Picture Perfect Breast Exams, Better Detection - Tri-State News, Weather & Sports

Picture Perfect Breast Exams, Better Detection

Reporter: Shannon Samson

Web Producer: Jason Bailey

The images produced by conventional mammography, take some time to develop, and because of their quality, the radiologist sometimes has to use a magnifying glass to search for suspicious masses in a limited area.

From another angle, digital mammography allows radiologists to see the pectoralis major muscle. With this, they can distiguish between what is healthy breast tissue, and what is not. 

With a few clicks of the mouse, the radiologist can get an even better look.

Caryn Anderson, M.D. Radiologist says, "What she's got is a small cancer and if we want to magnify it and you can see what we call an indistinct mass."

The computer also prompts the radiologist to check out other areas of interest.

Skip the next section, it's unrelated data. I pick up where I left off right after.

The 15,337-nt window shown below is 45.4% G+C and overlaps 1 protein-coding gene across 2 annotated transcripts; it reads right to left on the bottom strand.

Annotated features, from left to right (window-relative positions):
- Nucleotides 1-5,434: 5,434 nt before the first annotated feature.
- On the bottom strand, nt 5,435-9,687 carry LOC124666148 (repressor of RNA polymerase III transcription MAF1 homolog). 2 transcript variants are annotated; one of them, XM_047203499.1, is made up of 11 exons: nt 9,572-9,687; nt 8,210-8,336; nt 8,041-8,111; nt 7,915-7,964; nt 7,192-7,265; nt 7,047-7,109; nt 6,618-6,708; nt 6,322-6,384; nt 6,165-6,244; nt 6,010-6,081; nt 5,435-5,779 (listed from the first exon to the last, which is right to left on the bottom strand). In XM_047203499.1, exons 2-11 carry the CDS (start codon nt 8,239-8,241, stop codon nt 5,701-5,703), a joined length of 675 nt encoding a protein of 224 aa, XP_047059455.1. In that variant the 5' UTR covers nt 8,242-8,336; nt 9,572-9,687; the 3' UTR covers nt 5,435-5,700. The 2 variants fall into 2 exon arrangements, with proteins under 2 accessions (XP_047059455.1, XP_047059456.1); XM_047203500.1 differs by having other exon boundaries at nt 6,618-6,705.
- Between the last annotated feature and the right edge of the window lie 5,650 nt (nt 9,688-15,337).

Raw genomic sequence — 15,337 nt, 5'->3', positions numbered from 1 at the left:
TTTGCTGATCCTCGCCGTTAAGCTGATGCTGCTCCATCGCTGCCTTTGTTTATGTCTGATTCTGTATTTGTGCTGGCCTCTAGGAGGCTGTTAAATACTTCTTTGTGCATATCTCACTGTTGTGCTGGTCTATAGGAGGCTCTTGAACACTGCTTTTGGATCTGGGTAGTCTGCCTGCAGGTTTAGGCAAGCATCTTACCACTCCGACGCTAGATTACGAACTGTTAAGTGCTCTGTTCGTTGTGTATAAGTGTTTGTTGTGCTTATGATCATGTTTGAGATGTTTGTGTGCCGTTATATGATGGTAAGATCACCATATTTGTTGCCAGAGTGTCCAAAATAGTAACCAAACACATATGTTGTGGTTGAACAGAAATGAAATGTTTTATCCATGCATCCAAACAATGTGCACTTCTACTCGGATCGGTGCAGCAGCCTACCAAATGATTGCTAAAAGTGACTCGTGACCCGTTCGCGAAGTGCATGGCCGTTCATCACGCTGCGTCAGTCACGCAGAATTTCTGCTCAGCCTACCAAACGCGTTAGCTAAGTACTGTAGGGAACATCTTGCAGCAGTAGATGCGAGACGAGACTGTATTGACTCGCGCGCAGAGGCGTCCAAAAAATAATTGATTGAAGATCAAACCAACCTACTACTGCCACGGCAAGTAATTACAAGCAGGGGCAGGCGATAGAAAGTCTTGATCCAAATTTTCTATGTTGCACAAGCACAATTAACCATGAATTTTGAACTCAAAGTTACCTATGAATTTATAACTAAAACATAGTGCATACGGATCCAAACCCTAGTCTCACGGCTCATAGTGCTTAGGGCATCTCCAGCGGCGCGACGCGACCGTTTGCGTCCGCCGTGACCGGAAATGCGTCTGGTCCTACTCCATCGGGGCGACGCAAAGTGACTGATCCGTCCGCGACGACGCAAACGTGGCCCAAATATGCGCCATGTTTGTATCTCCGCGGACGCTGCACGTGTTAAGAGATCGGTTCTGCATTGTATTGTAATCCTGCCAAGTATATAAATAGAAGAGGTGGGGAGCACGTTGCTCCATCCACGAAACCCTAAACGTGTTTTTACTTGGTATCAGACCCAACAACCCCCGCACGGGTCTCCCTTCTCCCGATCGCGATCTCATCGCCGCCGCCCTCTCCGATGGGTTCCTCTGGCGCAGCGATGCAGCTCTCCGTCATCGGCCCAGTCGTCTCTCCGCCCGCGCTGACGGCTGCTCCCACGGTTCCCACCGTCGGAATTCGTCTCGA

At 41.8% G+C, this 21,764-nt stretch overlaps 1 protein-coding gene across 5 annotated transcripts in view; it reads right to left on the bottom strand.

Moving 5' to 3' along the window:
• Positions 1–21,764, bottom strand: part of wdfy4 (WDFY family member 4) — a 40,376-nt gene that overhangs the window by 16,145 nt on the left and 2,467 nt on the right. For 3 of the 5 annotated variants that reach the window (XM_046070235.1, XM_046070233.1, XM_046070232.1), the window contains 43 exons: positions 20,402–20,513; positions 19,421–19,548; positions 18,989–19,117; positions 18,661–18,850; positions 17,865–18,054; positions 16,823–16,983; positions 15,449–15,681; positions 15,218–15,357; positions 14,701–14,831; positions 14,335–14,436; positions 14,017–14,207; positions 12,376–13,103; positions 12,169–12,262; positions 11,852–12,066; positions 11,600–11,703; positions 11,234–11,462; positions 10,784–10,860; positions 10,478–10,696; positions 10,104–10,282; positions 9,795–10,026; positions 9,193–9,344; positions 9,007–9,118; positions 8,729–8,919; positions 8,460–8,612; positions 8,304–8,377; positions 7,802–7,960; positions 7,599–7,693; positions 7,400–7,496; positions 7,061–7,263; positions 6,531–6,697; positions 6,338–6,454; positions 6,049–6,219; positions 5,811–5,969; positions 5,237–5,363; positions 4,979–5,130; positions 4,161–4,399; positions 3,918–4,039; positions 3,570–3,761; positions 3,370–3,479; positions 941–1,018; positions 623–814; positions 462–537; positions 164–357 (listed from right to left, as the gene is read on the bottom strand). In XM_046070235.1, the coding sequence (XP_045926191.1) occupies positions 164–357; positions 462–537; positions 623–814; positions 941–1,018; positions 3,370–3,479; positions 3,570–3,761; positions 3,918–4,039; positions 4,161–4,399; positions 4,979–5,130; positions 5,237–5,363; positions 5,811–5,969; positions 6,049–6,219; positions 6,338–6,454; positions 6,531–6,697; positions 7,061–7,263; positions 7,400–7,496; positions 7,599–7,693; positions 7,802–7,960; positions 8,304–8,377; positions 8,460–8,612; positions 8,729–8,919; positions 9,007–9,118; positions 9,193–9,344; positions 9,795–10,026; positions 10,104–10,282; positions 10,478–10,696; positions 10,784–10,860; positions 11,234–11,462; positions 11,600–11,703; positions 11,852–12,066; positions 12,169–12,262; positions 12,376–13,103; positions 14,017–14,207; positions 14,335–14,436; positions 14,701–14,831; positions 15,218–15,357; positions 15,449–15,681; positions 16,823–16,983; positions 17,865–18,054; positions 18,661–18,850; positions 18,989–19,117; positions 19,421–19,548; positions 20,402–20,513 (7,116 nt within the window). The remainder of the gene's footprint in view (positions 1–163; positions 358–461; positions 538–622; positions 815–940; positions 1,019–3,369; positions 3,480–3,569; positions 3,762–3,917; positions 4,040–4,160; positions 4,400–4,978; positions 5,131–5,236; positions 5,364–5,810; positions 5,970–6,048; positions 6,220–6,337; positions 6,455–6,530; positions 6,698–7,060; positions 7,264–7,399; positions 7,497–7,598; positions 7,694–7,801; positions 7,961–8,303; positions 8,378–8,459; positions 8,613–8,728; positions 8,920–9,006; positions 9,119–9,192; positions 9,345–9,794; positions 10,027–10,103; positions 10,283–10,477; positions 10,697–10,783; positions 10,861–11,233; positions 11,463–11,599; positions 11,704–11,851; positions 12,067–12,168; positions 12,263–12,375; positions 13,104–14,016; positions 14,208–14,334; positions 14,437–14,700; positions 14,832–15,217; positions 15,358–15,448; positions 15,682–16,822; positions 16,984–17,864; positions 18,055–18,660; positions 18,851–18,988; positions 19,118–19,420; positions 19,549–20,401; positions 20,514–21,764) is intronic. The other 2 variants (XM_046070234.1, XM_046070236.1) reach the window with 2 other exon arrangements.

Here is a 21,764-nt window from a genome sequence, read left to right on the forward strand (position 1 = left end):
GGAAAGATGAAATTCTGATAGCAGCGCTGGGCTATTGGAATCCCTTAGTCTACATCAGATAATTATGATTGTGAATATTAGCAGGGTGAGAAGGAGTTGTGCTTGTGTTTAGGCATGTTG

Similar technology that is in your digital camera is helping to save lives. Digital mammography uses special detectors that convert x-rays into electrical signals.

Radiologists access these images on a computer screen and can manipulate them to their advantage when it comes to diagnosing breast cancer.

"Mammography is not perfect and we miss some cancers and so, what we've done is the computer-aided detection points out the areas, we go back, and we make sure we've looked at them and decide what to do about them," says Anderson.

About 10-percent of breast cancer goes undiagnosed, because it's either not visible or the radiologist misses it.

Serving as a second set of eyes, computer-aided detection brings the failure rate down to 8-percent.

Patients can get the results the same day and usually don't have to have a second uncomfortable mammogram.

Anderson says, "The digital does decrease the recall rate which means fewer ladies have to come back for additional pictures because of the magnification capability, [and] I don't have to magnify areas in the breast that I see."

The less time spent in the testing room, the lower the radiation exposure for patients.

The new technology requires the same amount of breast compression as the conventional mammogram, but it allows physicians to get the best picture.

Though it does cost three times as much, most insurance will cover the testing.

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